Hypoallergenic Dog Breeds

by Dr Gretta Howard. Published 30 November 2020

Hypoallergenic Dog Breeds
Dogs and Allergies in People: How to minimise the impact

There is no doubt that some people can be particularly sensitive to things in their environment and develop allergies, often referred to as ‘hay fever’. Dogs can sometimes trigger allergies in some people, but is owning a dog definitely out of the question for people or children with allergies? Not necessarily.

This article aims to provide some information about how it may still be possible to bring a puppy into your home, despite having numerous allergy issues.

Hypoallergenic dog breeds: do they exist?

Despite some claims describing certain breeds to be allergen-free, unfortunately, there are no true ‘hypoallergenic’ dog breeds1. Dog allergens come from the saliva, skin dander and hair of all dogs2,3,4.

People prone to getting reactions to dog allergens may be better off choosing a dog breed with a continually growing coat, such as a Poodle, Bichon Frise or Samoyed.

This is because dogs that are low shedding breeds, lose less hair and skin dander into their environment, which may reduce exposure to these allergens5.

How do I reduce my family’s exposure to dog allergens?

The best way to reduce a susceptible person’s exposure to dog allergens is to manage the environment within the family home:

  • Frequent bathing reduces the amount of loose hair, saliva and skin dander that your dog is carrying on their bodies. Use a gentle dog shampoo up to twice weekly that is pH neutral that moisturises the skin well. If your dog’s skin or coat changes or becomes dry, be sure to explore other options with your vet or pet health care advisor.
  • Clipping the hair short does not help as all the allergens are within the saliva and apocrine sweat glands located at the base of the hair
  • Remove carpet and rugs to avoid harbouring dog allergens and choose floorboards instead
  • Vacuuming and frequent dusting around the family home
  • Regularly change the air filters of the air conditioning units
  • Wash dog bedding frequently
  • Do not allow your dog to sleep on the bed of the allergy-susceptible family member and restrict access to the same sofa
  • Practice regular hand washing after pet handling
  • Use of air purifiers
What should I do if a family member is allergic to the dog?

In severe cases, despite following the guidelines above to reduce your family’s exposure to canine allergens, sometimes a family member will still be impacted by allergies. In these cases, I would recommend discussing the issue with your doctor, who may be able to provide more information or a referral to see an immunologist or allergy specialist. The specialist can then determine whether immunotherapy may be worthwhile.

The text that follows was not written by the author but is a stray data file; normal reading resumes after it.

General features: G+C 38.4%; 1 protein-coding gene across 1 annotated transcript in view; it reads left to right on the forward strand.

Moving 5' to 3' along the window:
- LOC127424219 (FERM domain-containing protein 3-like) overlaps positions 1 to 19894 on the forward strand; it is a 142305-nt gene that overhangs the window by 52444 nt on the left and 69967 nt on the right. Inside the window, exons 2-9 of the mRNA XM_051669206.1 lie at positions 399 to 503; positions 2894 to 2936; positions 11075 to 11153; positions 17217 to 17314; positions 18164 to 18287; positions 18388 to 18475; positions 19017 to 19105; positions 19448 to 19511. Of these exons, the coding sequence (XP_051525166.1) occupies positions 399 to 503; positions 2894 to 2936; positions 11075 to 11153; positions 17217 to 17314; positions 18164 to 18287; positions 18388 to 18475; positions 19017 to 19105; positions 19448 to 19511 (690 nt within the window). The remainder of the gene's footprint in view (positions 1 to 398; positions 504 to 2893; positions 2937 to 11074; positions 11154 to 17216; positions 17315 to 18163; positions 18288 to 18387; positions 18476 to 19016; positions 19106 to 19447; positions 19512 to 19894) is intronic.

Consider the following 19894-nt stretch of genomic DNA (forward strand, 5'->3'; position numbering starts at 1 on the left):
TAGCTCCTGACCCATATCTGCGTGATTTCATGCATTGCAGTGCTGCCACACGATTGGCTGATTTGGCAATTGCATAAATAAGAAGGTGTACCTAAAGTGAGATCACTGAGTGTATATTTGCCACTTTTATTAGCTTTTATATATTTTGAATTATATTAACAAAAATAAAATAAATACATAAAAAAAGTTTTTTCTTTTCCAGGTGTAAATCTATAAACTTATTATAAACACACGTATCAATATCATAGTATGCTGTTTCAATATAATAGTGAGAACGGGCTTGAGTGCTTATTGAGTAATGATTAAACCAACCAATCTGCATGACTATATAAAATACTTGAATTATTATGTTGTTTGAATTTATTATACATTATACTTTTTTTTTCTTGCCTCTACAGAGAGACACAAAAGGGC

For children with uncontrolled asthma, then having a dog in the household may not be worth the risk6, at least until the asthma is well-controlled or your child receives a clearance from your doctor to say it is safe to do so.

Remember, the cause of allergy symptoms in people are often multi-factorial rather than from just one source, so removing the dog from the household may not always work to alleviate the allergies.

The good news is that it is often possible to control our exposure to canine-derived allergens in allergy-prone people, despite owning a dog. This is best done through managing both the environment in which we live in, as well as the way we interact with our dog. Your choice of dog breed can also minimise the impact these allergens have on a dog allergic individual’s health.


1. Lockey R. The myth of hypoallergenic dogs (and cats). J Allergy Clin Immunol. 2012 Oct;130:910-1
2. Van Hage M, Polovic N, Wadén K, Binnmyr J, Hamsten C, Grönneberg R, Palmberg C, Milcic-Matic N, Bergman T, Grönlund H. Diversity of allergens contained in dog saliva. Allergy. 2013;68:1485-6.
3. Polovic N, Wadén K, Binnmyr J, Hamsten C, Grönneberg R, Palmberg C, Milcic-Matic N, Bergman T, Grönlund H, van Hage M. Dog saliva – an important source of dog allergens. Allergy. 2013;68:585-92.
4. Konieczny A, Morgenstern J, Bizinkauskas C, Lilley C, Brauer A, Bond J, Aalberse R, Wallner B, Kasaian M. The major dog allergens, Canf1 and Canf2, are salivary lipocalin proteins: cloning and immunological characterisation of the recombinant forms. Immunol. 1997;92:577-86.
5. Vredegoor D, Willemse T, Chapman M, Heederik D, Krop E. Dog allergen levels in homes with hypoallergenic compared with non-hypoallergenic dogs. Am. J. Rhinol. Allergy. 2011;25:252
6. Morris D. Human allergy to environmental pet danders: a public health perspective. Vet Dermatol. 2010;21:441-9.


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